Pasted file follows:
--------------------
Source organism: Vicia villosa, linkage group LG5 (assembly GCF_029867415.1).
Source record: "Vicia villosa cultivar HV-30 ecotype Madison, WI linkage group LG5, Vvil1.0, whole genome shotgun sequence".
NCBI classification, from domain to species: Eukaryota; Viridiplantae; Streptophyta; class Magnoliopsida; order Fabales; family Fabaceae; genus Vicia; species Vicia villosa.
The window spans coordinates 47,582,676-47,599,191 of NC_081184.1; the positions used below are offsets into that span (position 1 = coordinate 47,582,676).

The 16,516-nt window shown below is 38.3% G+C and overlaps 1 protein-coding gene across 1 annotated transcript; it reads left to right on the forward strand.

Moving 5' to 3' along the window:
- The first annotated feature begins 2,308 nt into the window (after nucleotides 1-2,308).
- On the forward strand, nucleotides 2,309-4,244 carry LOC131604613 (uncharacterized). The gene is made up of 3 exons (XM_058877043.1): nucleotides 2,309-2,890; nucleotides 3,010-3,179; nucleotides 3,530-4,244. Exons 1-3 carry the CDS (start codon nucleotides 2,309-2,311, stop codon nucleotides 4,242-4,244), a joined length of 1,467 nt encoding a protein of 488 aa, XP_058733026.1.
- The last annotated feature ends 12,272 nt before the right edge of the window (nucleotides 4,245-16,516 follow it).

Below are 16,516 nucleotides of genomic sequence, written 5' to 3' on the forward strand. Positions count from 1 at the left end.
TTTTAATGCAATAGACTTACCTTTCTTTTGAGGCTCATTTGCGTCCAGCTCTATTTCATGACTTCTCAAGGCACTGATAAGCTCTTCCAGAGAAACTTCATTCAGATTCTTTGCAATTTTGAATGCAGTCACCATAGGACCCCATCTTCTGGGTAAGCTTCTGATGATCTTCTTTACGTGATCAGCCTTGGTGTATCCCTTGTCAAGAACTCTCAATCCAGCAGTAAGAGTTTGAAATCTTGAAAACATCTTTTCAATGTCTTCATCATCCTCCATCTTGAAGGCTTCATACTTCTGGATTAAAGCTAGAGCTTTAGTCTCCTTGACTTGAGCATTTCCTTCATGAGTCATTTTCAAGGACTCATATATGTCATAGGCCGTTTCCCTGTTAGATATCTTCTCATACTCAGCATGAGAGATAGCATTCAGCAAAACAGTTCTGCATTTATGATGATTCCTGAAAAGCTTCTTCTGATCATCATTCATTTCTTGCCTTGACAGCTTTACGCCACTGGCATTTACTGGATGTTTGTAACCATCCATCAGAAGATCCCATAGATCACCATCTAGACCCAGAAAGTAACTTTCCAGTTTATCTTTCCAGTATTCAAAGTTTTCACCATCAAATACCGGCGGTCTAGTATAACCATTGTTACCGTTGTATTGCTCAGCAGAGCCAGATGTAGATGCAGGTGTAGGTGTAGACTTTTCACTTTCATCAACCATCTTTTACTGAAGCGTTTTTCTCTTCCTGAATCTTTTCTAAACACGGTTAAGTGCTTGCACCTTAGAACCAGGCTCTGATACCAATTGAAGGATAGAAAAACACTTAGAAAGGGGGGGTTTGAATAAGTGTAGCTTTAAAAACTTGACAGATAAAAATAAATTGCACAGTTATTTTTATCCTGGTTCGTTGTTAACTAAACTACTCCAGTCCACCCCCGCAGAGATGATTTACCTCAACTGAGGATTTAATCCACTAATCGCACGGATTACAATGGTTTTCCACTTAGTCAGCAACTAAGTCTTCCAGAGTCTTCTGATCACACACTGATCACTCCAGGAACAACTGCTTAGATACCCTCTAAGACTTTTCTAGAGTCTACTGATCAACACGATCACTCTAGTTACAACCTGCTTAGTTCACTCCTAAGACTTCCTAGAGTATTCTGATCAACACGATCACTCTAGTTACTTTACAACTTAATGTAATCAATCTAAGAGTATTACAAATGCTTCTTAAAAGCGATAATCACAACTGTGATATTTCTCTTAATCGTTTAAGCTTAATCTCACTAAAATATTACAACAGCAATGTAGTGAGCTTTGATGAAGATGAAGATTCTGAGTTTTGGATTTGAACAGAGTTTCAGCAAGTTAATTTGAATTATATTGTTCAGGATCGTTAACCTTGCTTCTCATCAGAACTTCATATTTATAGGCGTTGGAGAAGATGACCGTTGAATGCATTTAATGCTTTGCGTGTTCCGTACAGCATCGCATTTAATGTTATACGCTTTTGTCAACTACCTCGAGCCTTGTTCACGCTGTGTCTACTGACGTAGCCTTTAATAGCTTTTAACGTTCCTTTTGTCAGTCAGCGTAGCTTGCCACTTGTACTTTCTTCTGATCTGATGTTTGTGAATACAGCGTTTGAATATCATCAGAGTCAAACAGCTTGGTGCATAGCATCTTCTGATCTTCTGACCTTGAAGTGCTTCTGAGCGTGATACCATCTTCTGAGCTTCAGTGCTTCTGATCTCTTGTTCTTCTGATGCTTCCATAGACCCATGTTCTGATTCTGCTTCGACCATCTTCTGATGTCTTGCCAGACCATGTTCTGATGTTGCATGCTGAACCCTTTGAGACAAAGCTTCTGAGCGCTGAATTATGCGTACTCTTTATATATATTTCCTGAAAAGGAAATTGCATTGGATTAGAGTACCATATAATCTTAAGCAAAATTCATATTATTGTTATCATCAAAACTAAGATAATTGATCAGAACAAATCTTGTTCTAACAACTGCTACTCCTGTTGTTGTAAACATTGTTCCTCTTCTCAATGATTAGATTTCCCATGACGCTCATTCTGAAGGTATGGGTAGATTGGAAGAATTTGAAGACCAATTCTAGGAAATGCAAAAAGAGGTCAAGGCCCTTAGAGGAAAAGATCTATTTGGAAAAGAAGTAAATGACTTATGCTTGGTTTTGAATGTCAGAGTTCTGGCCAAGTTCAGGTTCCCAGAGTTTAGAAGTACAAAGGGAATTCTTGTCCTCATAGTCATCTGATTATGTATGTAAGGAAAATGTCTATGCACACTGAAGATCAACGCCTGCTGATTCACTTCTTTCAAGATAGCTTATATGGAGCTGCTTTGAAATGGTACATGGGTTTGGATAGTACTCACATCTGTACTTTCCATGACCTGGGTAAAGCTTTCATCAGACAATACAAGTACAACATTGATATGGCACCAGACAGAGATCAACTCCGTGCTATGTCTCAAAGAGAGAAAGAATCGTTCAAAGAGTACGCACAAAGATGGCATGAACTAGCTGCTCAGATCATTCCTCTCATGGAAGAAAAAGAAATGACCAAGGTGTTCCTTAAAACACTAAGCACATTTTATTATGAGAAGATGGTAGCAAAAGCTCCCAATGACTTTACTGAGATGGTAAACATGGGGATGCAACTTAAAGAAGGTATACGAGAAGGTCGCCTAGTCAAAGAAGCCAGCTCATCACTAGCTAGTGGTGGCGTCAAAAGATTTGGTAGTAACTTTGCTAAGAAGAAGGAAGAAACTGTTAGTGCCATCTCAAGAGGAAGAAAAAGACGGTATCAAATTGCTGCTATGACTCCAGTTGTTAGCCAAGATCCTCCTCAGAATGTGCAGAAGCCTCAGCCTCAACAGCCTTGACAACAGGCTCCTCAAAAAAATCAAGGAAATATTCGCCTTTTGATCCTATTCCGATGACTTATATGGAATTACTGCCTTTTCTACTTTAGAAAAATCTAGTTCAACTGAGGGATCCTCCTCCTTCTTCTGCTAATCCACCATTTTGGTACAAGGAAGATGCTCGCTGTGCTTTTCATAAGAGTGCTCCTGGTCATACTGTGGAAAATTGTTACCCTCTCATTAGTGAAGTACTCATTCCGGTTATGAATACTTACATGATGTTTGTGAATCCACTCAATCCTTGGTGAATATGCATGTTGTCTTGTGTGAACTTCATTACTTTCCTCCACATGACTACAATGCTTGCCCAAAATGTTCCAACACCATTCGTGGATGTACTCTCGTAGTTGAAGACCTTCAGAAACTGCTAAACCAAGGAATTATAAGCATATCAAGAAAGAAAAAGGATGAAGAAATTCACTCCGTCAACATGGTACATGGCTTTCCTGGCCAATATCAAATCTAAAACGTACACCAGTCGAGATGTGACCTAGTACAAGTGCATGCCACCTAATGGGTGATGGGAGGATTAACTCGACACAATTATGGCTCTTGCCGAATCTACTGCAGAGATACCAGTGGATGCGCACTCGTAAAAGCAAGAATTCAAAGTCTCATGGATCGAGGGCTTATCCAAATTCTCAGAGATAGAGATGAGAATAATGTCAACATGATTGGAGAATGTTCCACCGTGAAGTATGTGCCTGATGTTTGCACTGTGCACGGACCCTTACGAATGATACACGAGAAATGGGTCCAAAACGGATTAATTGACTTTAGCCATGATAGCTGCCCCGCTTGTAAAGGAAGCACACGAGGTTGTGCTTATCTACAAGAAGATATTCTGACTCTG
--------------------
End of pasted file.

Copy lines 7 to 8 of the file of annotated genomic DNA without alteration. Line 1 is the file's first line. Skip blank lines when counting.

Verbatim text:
- The first annotated feature begins 2,308 nt into the window (after nucleotides 1-2,308).
- On the forward strand, nucleotides 2,309-4,244 carry LOC131604613 (uncharacterized). The gene is made up of 3 exons (XM_058877043.1): nucleotides 2,309-2,890; nucleotides 3,010-3,179; nucleotides 3,530-4,244. Exons 1-3 carry the CDS (start codon nucleotides 2,309-2,311, stop codon nucleotides 4,242-4,244), a joined length of 1,467 nt encoding a protein of 488 aa, XP_058733026.1.